Milk that has been fermented using a probiotic dairy starter may benefit the skin of young healthy women.
There has been much interest in the potential for using probiotic bacteria for treating skin diseases, such as atopic dermatitis, however few studies have investigated their effect upon healthy skin. Hiromi Kimoto-Nira, PhD, of the National Agriculture and Food Research Organization (NARO) Institute of Livestock and Grassland Science (NILGS) in Japan, and colleagues conducted a randomized double-blind trial to evaluate the effects of fermented milk produced using Lactococcus lactis strain H61 as a starter bacterium (H61-fermented milk) on the general health and various skin properties of young women. Twenty-three healthy young women aged 19-21years received either H61-fermented milk or conventional yogurt for 4-weeks. Blood samples were taken before and at the end of the 4-week period, and skin hydration (inner forearms and cheek) and melanin content, elasticity, and sebum content (cheek only) were measured. Results showed that skin hydration was higher in both groups, and sebum content in the cheek rose significantly in the H61-fermented milk group, but not in the conventional yogurt group. The authors concluded: “As skin lipids contribute to maintaining the skin barrier, H61-fermented milk would provide beneficial effects on skin for young women.”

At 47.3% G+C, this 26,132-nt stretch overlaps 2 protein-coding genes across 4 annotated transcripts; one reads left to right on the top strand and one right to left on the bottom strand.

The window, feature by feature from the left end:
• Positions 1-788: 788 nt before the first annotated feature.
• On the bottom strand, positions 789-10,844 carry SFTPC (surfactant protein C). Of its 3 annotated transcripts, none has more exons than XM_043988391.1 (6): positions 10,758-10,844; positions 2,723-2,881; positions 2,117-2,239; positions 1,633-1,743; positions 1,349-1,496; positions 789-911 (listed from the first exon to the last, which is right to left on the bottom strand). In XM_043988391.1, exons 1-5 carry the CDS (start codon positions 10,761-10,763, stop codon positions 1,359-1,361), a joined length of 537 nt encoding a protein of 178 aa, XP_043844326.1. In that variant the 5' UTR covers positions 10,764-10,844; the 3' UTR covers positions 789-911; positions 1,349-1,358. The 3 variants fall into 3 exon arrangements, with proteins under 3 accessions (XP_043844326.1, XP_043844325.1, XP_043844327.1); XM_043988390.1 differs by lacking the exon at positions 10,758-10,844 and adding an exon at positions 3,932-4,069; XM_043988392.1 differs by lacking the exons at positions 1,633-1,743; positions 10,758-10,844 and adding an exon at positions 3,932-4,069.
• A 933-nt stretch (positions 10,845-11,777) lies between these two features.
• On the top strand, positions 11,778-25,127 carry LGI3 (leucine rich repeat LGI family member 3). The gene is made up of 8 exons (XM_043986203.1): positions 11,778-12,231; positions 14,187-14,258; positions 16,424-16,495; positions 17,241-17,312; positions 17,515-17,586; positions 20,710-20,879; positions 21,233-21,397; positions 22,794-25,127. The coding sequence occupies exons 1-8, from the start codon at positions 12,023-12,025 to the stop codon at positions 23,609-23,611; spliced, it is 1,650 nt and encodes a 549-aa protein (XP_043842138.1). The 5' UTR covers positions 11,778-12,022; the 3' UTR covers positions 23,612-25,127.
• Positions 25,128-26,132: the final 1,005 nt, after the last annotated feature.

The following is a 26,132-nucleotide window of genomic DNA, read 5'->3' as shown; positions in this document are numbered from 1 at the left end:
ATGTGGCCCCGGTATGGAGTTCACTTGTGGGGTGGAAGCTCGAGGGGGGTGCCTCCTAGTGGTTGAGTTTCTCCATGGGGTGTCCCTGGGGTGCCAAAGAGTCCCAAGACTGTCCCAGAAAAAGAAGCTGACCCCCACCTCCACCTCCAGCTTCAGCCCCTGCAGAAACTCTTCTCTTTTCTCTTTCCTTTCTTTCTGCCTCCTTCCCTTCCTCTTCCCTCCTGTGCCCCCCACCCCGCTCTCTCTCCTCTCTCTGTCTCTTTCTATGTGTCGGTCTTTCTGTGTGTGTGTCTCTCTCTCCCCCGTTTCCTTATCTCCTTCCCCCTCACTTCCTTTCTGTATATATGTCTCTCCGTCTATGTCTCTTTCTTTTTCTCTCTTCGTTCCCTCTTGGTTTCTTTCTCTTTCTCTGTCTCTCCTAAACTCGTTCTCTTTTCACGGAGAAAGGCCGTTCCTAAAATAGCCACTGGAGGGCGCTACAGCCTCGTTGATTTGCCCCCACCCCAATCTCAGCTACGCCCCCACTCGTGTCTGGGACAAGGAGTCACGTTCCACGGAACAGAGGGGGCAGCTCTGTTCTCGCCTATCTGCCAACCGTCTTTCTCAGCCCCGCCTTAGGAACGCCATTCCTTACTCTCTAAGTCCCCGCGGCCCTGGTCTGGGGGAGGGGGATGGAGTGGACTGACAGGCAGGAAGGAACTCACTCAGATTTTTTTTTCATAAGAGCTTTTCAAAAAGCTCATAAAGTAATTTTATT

Kimoto-Nira H, Nagakura Y, Kodama C, Shimizu T, Okuta M, Sasaki K, Koikawa N, Sakuraba K, Suzuki C, Suzuki Y. Effects of ingesting milk fermented by Lactococcus lactis H61 on skin health in young women: a randomized double-blind study. J Dairy Sci. 2014;97:5898-903.